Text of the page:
The Dynamics of Social Dilemmas; March 1994; Scientific American Magazine; by Glance, Huberman; 6 Page(s)
Imagine that you and a group of friends are dining at a fine restaurant with an unspoken agreement to divide the check evenly. What do you order? Do you choose the modest chicken entree or the pricey lamb chops? The house wine or the Cabernet Sauvignon 1983? If you are extravagant, you could enjoy a superlative dinner at a bargain price. But if everyone in the party reasons as you do, the group will end up with a hefty bill to pay. And why should others settle for pasta primavera when someone is having grilled pheasant at their expense?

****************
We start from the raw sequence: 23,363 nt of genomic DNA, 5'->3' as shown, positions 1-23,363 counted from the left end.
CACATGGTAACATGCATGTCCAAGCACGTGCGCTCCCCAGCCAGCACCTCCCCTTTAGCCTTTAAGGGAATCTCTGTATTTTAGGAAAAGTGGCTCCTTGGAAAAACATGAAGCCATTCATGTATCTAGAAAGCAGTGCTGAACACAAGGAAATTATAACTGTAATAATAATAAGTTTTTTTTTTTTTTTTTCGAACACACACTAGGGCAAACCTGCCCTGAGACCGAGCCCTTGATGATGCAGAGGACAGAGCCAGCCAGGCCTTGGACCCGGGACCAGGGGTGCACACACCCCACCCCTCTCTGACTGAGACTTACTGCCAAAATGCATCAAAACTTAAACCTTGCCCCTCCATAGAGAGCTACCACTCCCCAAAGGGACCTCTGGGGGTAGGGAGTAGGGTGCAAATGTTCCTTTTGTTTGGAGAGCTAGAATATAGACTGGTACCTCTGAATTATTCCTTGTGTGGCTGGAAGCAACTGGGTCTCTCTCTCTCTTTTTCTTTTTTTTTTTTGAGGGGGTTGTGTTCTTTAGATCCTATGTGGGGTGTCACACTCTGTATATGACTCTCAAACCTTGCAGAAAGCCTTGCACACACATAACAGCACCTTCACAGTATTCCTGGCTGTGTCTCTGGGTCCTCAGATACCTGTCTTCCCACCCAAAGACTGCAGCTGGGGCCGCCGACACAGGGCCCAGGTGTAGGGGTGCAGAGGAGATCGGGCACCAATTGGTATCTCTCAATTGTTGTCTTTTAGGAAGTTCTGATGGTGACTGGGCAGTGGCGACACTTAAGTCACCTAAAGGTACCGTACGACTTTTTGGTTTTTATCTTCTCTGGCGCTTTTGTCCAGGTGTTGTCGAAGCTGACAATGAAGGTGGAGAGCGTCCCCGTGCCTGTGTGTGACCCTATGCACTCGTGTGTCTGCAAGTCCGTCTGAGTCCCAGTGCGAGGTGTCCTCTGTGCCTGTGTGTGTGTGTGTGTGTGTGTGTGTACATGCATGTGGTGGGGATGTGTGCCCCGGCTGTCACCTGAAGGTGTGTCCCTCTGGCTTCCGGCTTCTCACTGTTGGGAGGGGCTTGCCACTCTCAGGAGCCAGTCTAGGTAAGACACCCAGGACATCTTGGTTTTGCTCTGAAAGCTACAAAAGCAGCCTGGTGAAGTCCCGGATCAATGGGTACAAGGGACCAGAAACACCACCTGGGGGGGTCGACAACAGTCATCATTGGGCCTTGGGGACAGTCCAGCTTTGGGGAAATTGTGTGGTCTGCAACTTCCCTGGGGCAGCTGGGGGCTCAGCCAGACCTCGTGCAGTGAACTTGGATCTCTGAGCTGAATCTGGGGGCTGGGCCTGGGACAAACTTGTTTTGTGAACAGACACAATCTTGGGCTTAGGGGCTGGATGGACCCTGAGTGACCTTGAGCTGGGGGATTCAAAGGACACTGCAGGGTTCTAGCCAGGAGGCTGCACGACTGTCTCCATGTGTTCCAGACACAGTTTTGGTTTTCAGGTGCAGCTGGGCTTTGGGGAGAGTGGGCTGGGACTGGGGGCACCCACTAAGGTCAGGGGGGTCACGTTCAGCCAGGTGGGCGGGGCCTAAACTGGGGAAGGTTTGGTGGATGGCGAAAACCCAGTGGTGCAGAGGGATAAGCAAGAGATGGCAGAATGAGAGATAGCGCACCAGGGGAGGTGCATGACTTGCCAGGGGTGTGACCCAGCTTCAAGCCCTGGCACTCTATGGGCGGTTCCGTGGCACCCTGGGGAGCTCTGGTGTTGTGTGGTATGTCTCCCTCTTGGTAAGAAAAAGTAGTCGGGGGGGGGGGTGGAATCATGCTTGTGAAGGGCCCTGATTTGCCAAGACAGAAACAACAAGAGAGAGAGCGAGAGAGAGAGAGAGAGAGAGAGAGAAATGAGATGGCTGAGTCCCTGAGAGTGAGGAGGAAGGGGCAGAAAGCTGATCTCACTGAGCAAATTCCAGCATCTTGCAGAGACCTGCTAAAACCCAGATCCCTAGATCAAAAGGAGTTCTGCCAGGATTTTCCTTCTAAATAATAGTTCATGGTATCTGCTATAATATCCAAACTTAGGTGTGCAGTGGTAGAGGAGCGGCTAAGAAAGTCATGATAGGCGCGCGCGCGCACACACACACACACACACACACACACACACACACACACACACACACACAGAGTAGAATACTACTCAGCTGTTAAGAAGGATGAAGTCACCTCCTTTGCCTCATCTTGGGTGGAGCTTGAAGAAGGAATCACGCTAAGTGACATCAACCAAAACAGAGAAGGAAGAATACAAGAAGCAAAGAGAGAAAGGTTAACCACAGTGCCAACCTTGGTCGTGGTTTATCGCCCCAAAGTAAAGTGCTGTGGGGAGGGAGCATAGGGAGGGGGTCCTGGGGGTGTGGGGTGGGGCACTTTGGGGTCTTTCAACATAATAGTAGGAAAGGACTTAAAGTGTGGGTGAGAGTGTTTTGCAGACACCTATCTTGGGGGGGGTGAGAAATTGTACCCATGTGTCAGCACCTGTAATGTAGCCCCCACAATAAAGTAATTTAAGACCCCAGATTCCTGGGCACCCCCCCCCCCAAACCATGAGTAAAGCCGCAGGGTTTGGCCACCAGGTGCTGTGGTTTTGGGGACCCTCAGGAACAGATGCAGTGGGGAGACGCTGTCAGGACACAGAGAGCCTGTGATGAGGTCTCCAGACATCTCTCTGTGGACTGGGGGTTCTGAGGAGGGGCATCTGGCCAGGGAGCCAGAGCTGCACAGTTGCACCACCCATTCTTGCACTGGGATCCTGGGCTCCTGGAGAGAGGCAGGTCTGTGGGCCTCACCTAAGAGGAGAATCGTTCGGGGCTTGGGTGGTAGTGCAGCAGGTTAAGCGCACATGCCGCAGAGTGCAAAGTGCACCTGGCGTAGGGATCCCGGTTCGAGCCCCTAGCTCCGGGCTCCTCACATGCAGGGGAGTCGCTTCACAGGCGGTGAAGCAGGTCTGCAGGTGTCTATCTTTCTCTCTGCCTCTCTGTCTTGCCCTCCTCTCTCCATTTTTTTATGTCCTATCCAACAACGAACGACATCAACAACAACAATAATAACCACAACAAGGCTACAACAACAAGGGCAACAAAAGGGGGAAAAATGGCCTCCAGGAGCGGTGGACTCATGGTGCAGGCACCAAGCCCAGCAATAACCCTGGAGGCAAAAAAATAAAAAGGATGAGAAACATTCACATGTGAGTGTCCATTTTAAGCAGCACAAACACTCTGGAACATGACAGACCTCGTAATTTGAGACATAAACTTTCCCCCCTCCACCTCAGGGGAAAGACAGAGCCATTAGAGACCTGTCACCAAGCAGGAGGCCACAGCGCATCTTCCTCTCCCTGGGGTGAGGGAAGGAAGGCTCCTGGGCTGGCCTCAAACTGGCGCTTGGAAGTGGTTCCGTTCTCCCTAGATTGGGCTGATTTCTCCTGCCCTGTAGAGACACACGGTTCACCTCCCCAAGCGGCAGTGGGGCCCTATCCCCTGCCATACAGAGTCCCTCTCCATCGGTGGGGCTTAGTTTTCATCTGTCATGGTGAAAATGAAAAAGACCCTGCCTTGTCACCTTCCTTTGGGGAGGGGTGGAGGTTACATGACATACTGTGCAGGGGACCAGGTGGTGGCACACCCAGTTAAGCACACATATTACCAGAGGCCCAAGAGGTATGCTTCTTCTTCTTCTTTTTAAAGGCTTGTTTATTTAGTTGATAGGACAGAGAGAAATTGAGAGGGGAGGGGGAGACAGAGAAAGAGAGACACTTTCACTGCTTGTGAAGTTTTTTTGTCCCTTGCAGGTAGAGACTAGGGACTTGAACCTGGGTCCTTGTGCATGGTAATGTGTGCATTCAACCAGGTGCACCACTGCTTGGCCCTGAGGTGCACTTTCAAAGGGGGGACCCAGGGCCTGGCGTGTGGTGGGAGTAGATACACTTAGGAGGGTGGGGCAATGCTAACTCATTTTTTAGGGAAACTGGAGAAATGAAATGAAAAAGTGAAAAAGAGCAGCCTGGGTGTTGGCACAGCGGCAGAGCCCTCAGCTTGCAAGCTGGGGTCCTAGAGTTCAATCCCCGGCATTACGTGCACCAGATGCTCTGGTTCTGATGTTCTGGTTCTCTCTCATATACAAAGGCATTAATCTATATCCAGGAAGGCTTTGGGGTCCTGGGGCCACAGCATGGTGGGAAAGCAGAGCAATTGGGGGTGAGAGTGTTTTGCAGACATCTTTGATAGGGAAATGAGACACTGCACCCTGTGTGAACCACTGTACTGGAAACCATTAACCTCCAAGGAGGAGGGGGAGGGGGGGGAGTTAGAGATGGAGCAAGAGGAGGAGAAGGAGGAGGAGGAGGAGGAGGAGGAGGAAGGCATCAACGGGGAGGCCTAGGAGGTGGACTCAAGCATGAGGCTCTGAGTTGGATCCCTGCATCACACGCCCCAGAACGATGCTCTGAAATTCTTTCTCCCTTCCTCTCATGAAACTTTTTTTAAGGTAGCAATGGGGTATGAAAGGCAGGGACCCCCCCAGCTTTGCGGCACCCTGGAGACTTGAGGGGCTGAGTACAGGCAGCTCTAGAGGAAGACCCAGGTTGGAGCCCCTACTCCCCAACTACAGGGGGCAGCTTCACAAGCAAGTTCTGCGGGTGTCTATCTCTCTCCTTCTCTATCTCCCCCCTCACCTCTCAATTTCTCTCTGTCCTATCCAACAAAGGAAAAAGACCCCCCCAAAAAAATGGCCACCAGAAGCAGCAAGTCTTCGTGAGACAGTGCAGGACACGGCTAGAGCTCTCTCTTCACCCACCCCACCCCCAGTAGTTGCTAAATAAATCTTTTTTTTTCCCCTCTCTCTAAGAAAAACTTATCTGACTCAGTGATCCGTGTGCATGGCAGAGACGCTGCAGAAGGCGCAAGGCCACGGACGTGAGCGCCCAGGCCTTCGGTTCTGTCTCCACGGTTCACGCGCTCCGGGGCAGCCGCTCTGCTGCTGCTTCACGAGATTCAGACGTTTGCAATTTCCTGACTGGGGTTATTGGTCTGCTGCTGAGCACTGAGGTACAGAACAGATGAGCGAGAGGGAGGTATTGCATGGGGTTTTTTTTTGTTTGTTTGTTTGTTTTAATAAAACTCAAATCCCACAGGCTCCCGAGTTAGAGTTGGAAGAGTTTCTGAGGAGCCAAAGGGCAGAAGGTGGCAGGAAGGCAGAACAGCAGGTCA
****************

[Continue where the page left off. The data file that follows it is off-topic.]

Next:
This lighthearted situation, which we call the Unscrupulous Diner's Dilemma, typifies a class of serious, difficult problems that pervade society. Sociologists, economists and political scientists find that this class of social dilemma is central to a wide range of issues, such as protecting the environment, conserving natural resources, eliciting donations to charity, slowing military arms races and containing the population explosion. All these issues involve goals that demand collective effort and cooperation. The challenge is to induce individuals to contribute to common causes when selfish actions would be more immediately and personally bene ficial. Studies of these problems cast light on the nature of interactions among individuals and the emergence of social compacts. Moreover, they explain how personal choices give rise to social phenomena.